Over the last couple of years, since I’ve become more active on Twitter and discovered Mummy blogs, I’ve been in awe at how so many people can actually earn money from having a blog. And I’ve realised it’s what I want too, not necessarily to be making a living from Blogging. I don’t believe I could ever do that, but  I spend hours reading blogs, admiring them and wishing I could create something half as good. The main reason for starting my blog, like so many others have done, is to have a record of our lives to look back on with Alfie and any future children we may have but it would be nice if I could also earn a little bit of money here and there too. I’ve read Kerry’s post  about quitting your job to be a full time blogger, (which I know I’m years away from yet), but it still makes for really interesting reading and I am looking forward to other post’s in the series.  Kerry blogs over at Oh So Amelia and her blog is beautiful and I would really recommend heading over there for a read, if you haven’t stopped by before.
I know it’s not going to be easy and I know it will probably take years and years but I’ve done a lot of soul searching this month, and working in a call centre, whilst it’s great for some people, I just don’t think it’s for me. My dream would be able do something where I can work from home and be there to take the children to school and pick them up and not have to sacrifice precious family time at the weekend. Since I started back where I work now and went full time, I have to work every Sunday 8am to 5pm. I’ve done this now since October, and I absolutely hate it and it’s something that I am really struggling with. I am very aware that Alfie isn’t going to be little for long and I’m very mindful of the fact that I won’t get these years back and it’s just so difficult only having one day a week together as a family. 
So, I bit the bullet and signed up for a CPD Accredited course in Social Media. It was actually my friend Emma, who blogs at Life according to Mrs Shilts that signed up for it 1st and passed the details on to me, which I’m extremely grateful for. I’ve realised that I need to start believing in myself more and to work towards my dream of being able to work from home – I’ve lacked confidence in the past few years and have stopped believing in my abilities so I need to work hard to get that belief back.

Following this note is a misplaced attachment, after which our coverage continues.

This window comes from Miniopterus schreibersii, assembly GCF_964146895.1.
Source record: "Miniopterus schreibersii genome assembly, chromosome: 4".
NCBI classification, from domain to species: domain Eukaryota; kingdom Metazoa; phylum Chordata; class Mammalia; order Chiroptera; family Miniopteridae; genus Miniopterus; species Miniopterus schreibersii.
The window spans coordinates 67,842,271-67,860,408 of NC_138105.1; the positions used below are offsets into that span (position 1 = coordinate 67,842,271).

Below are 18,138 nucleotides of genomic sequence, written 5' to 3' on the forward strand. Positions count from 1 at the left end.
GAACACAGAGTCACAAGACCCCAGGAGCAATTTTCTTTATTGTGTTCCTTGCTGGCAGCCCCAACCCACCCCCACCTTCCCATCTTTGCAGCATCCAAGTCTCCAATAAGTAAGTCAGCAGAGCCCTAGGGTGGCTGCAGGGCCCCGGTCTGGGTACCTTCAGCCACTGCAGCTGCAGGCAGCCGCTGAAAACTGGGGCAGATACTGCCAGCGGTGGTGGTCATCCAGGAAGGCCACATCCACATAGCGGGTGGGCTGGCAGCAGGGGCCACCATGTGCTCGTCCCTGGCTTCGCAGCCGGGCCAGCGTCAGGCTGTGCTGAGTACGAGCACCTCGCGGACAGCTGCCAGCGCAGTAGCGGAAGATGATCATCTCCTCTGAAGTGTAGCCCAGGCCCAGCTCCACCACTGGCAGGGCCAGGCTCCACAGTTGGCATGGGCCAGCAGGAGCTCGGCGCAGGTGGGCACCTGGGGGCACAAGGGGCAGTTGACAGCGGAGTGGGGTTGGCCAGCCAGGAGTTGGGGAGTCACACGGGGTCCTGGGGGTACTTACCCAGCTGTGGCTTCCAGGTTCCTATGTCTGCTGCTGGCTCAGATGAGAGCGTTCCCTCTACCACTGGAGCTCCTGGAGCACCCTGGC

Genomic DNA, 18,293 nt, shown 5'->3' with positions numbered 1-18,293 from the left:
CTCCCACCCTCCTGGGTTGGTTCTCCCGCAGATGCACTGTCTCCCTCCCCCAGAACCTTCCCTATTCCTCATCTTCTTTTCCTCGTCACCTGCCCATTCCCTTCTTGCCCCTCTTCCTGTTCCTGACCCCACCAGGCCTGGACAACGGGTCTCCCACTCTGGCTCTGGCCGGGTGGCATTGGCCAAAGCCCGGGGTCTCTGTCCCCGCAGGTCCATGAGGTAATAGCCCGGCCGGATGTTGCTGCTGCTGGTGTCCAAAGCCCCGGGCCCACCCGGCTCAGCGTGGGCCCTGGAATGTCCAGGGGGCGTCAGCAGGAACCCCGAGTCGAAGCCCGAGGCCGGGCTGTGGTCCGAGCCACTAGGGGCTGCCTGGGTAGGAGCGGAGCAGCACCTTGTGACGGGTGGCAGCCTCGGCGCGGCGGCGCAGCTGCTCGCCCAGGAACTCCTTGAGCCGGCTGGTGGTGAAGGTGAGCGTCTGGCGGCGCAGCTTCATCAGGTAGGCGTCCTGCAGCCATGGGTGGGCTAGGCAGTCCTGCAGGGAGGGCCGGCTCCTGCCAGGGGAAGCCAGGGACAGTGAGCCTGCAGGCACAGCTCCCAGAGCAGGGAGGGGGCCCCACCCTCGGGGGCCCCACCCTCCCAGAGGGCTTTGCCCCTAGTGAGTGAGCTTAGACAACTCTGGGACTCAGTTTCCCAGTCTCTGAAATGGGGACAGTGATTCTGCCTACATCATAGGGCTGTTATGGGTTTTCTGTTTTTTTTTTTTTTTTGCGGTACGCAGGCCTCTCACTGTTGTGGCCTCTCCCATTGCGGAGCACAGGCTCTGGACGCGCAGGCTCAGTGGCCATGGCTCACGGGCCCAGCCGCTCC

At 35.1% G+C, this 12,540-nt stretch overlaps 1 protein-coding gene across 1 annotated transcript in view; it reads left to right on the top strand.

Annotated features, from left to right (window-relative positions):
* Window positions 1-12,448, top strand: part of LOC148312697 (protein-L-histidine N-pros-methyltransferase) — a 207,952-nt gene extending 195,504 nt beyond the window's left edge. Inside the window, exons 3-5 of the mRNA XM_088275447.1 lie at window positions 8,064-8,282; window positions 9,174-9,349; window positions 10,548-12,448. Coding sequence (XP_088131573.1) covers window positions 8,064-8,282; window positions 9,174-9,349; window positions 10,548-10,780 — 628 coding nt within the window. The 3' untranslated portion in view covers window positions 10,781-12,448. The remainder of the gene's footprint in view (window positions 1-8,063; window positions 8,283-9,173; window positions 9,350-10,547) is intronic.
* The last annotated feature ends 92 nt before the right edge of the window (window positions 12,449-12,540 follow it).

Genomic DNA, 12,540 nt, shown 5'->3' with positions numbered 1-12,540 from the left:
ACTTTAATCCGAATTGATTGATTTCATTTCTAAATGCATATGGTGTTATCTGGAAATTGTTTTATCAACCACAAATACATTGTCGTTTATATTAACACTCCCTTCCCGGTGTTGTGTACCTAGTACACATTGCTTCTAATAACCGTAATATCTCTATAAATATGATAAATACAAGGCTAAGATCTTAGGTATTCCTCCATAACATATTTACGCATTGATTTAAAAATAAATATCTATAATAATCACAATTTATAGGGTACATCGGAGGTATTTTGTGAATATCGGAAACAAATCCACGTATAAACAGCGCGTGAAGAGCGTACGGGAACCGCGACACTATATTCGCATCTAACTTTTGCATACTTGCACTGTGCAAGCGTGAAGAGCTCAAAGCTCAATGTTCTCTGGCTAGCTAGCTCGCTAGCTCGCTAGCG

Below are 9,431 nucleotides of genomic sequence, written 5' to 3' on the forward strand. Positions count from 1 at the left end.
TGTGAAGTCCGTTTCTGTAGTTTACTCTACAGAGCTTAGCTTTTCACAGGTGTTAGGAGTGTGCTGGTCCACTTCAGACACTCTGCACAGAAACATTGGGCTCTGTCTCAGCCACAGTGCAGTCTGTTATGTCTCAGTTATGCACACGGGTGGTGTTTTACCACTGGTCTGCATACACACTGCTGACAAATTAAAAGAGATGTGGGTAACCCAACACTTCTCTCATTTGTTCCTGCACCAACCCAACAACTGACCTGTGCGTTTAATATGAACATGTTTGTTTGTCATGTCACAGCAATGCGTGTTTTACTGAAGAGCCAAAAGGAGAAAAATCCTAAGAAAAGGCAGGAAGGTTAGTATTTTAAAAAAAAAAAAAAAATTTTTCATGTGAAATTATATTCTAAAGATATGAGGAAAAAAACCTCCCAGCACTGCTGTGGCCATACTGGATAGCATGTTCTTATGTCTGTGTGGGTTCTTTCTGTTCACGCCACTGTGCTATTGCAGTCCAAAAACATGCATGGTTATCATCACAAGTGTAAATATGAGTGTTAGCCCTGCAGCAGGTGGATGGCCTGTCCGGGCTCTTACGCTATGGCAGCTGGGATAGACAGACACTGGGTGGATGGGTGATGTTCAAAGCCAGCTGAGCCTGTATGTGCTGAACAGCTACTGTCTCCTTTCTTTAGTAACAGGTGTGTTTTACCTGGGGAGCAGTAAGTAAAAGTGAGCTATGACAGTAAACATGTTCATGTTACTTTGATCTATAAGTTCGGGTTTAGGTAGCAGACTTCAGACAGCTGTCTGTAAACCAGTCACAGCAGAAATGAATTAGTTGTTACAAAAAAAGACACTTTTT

I’m two weeks into the course and really enjoying it. Whilst it is very business orientated, it’s still really interesting and I feel like I’m learning a lot. If it opens doors in the future then fantastic – and if not, at the very least, it will look good on my C.V. and I will have learned something new, which can only be a good thing, right?
I need to do this for me, but also my family.

There’s a quote which I see on Pinterest quite a lot – ‘she believed she could, so she did’ I need to start living by this and believing in myself more! 

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2 thoughts on “‘She Believed She Could, So She Did’

  1. Thank you for the mention Nic, I'm absolutely sure you can do it. I love love that quote and have it on my dining room / play room wall. We can do anything we want if we put our minds to it x

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  2. You're very welcome Hun. You've been such a big supporter which I'm so grateful for! I did know you loved that quote, I've seen you use it before on your posts 🙂 It's such a great quote isn't it. Thank you so much for your positive words xx